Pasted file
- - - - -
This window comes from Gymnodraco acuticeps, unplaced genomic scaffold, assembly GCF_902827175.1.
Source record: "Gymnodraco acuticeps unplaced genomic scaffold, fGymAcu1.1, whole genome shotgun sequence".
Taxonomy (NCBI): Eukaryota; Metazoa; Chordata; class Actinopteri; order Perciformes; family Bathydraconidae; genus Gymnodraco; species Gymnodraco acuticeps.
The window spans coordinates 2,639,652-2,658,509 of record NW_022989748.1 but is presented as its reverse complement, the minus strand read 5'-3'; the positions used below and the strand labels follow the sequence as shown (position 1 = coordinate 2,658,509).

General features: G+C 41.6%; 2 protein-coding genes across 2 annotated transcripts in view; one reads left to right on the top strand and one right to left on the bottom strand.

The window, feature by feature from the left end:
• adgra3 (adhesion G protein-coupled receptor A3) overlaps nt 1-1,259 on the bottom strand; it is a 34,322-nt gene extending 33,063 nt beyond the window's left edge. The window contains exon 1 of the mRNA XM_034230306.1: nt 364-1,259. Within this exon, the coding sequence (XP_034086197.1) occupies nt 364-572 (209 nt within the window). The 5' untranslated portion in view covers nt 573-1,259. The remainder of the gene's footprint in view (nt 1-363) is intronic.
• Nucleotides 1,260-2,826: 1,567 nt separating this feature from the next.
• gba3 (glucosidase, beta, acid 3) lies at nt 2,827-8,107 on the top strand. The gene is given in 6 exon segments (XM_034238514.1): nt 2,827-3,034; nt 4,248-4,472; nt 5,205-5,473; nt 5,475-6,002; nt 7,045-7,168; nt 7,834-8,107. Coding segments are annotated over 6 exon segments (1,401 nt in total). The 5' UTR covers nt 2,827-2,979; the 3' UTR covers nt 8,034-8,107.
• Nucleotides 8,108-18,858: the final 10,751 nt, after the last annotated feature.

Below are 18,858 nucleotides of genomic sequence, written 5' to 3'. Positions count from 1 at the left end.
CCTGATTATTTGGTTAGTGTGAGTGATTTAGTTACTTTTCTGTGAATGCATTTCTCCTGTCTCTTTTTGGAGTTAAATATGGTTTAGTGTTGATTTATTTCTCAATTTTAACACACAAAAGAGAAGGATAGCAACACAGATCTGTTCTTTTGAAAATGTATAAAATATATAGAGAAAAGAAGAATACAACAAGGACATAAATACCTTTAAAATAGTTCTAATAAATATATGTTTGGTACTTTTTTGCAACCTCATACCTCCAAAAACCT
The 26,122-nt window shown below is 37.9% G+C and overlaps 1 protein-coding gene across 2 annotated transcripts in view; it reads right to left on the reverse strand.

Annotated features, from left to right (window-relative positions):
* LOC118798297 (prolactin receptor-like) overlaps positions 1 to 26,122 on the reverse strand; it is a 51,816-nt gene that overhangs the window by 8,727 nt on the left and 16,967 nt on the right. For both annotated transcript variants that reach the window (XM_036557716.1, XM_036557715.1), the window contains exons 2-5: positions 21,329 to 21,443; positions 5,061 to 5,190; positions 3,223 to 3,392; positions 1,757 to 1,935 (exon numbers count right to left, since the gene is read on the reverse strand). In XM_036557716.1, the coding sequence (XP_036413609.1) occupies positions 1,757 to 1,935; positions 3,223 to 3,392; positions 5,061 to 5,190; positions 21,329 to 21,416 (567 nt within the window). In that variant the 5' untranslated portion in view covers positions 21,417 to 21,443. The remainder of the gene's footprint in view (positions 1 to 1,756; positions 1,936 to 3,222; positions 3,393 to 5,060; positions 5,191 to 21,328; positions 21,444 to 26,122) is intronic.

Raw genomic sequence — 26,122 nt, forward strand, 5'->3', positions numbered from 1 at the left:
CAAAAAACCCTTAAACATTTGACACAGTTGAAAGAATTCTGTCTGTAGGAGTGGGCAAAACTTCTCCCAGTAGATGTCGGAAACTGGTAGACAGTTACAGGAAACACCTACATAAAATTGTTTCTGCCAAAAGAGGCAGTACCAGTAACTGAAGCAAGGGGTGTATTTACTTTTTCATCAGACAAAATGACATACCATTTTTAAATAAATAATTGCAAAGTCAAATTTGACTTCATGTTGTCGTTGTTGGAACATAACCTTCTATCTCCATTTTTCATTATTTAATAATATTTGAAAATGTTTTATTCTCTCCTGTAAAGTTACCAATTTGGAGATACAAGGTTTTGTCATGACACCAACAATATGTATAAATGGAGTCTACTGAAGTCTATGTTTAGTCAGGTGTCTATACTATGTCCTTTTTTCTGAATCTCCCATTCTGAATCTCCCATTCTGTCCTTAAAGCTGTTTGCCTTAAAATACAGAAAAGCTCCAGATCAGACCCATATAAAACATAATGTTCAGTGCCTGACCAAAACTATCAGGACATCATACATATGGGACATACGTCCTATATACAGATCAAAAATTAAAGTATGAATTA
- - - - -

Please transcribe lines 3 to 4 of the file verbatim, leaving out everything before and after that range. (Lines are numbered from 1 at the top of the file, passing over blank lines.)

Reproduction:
Taxonomy (NCBI): Eukaryota; Metazoa; Chordata; class Actinopteri; order Perciformes; family Bathydraconidae; genus Gymnodraco; species Gymnodraco acuticeps.
The window spans coordinates 2,639,652-2,658,509 of record NW_022989748.1 but is presented as its reverse complement, the minus strand read 5'-3'; the positions used below and the strand labels follow the sequence as shown (position 1 = coordinate 2,658,509).